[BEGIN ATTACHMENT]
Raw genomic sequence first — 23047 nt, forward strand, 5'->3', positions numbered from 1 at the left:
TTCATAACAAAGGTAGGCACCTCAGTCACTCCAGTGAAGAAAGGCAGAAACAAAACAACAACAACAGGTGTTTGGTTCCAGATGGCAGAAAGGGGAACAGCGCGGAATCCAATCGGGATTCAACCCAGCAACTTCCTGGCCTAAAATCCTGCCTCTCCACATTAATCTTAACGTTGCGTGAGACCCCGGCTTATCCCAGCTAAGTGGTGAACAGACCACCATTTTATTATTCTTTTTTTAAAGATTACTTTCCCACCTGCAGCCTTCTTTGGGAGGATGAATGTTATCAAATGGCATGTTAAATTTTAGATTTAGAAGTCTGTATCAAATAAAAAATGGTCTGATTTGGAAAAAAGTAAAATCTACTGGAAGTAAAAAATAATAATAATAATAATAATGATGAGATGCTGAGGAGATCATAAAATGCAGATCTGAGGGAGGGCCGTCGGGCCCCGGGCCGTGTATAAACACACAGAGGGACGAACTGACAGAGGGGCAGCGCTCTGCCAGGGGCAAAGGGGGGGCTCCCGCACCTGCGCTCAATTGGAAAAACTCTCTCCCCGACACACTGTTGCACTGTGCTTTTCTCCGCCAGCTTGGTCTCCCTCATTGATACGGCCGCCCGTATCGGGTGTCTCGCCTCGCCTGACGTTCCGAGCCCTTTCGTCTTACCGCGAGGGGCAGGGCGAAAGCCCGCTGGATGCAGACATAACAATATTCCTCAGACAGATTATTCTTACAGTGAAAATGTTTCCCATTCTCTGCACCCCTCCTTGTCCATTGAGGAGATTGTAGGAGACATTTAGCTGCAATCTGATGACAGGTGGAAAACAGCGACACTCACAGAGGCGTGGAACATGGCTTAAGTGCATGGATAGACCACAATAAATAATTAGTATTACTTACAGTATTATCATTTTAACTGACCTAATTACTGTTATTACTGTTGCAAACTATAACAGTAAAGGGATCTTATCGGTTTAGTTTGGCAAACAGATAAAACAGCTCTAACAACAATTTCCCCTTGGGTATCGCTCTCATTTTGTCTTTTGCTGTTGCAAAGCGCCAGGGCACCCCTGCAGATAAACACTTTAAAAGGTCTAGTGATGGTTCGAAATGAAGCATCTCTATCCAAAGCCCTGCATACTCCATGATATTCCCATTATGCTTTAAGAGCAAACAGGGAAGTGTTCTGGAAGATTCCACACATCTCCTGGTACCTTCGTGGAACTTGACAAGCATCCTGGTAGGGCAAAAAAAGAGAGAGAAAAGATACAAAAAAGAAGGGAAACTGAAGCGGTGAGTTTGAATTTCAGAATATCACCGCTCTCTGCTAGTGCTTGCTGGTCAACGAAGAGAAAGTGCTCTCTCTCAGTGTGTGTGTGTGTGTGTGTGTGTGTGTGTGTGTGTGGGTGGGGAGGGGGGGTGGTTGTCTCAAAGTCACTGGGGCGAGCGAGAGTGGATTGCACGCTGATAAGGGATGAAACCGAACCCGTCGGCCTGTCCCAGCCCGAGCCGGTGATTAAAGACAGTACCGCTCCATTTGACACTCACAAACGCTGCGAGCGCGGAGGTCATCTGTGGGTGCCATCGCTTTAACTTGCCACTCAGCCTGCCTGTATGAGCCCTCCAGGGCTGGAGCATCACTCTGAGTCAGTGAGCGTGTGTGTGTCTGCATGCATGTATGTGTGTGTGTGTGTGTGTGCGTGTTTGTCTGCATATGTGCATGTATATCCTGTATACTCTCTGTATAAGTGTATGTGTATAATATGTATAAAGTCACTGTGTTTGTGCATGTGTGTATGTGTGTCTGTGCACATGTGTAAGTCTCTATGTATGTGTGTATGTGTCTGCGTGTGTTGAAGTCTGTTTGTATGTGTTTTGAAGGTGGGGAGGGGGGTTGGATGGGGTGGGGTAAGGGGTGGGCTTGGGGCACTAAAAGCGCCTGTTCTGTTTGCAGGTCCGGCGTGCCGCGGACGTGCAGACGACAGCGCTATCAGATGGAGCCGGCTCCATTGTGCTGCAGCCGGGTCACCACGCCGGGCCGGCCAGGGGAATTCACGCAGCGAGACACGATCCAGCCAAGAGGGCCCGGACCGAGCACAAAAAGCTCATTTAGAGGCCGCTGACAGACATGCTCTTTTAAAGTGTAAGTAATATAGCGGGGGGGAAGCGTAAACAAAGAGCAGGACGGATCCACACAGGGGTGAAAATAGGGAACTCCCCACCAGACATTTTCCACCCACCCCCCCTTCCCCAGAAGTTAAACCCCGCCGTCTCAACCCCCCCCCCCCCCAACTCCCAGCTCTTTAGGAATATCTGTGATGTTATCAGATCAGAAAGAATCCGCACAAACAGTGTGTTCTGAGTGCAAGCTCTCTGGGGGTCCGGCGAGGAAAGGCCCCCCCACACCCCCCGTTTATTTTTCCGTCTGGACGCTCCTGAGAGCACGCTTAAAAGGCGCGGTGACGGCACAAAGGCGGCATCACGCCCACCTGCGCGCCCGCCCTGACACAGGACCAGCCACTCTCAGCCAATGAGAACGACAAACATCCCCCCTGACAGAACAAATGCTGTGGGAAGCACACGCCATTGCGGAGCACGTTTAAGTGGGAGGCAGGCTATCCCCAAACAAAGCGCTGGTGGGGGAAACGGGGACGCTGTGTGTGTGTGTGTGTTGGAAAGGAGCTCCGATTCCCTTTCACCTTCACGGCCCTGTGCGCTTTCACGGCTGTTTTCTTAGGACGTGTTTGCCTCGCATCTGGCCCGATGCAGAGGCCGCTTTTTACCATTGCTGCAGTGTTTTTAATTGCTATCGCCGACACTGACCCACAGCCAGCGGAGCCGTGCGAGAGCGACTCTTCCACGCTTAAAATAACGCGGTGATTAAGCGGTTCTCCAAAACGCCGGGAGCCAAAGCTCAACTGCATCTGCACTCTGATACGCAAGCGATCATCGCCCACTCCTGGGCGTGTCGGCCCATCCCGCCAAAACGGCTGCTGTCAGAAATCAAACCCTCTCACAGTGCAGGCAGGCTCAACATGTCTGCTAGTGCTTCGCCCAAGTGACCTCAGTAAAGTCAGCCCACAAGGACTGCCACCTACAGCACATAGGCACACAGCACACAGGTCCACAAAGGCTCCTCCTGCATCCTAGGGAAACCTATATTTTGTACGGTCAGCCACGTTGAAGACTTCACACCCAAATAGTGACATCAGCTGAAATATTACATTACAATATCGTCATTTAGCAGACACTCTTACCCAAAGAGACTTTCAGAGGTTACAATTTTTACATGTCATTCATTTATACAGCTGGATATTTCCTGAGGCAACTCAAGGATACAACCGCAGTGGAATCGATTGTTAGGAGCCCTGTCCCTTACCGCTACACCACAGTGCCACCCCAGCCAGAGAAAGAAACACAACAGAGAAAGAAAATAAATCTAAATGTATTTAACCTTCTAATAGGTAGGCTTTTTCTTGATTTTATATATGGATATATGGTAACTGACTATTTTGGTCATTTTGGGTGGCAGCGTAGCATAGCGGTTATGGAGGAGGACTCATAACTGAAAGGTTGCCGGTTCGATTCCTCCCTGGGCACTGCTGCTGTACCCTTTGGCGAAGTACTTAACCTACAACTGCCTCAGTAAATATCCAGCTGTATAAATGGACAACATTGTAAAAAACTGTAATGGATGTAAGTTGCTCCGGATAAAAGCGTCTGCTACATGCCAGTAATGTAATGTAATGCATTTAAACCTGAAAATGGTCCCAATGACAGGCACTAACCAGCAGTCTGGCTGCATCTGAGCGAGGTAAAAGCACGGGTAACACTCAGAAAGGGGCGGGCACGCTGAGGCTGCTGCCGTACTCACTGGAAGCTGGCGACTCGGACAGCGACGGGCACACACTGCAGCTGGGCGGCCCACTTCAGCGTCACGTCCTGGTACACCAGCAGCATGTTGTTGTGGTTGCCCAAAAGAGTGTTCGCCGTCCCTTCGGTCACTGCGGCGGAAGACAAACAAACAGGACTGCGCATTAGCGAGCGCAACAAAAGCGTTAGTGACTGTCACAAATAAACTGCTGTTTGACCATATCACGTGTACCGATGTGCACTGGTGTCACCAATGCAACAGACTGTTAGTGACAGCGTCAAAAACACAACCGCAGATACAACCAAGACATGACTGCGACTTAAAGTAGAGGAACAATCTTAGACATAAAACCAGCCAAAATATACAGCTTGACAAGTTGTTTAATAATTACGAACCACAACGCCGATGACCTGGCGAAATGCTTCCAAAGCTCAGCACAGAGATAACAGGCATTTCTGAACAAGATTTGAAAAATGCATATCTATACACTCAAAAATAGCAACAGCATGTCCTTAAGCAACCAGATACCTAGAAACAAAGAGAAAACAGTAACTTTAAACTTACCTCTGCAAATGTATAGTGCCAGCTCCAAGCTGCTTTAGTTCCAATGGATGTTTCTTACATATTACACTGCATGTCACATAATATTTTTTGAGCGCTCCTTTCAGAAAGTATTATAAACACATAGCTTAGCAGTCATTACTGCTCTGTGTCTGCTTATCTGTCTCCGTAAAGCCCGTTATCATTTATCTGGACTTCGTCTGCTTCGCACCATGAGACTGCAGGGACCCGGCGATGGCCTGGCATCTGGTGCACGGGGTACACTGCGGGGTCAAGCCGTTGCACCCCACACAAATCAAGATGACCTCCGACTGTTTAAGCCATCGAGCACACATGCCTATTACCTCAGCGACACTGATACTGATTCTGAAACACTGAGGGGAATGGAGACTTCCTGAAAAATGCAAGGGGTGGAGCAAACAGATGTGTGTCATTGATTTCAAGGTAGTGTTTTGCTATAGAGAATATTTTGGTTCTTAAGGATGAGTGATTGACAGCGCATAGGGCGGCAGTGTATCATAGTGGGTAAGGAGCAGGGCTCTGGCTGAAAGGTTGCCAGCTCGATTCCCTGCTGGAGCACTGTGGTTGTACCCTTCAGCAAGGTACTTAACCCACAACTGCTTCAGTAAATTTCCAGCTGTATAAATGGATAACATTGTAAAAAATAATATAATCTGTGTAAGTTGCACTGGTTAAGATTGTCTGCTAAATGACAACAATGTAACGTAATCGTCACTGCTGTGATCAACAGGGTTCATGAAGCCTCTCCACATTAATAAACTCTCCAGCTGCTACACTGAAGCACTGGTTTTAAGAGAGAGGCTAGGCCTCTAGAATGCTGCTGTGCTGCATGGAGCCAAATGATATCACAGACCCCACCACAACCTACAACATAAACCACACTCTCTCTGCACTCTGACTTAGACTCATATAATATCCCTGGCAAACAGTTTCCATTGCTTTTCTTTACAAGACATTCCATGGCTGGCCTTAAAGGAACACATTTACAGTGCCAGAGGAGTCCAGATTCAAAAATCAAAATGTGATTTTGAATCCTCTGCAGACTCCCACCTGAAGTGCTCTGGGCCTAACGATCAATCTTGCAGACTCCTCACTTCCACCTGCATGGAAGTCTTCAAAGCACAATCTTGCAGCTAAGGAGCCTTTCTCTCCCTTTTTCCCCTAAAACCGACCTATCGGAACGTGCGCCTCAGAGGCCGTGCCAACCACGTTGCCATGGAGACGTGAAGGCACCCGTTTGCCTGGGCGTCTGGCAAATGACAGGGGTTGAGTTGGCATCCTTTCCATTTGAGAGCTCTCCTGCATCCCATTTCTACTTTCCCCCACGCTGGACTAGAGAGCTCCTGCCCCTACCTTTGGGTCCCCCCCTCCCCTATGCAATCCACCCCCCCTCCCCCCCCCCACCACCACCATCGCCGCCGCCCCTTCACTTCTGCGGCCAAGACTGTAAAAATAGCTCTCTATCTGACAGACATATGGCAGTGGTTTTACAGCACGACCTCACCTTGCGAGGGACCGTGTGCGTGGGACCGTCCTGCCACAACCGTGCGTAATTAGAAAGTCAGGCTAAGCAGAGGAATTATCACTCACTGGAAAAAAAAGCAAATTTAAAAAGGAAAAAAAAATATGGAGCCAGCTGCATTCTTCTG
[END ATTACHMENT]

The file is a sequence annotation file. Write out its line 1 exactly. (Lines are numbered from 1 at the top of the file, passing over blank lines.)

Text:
Raw genomic sequence first — 23047 nt, forward strand, 5'->3', positions numbered from 1 at the left: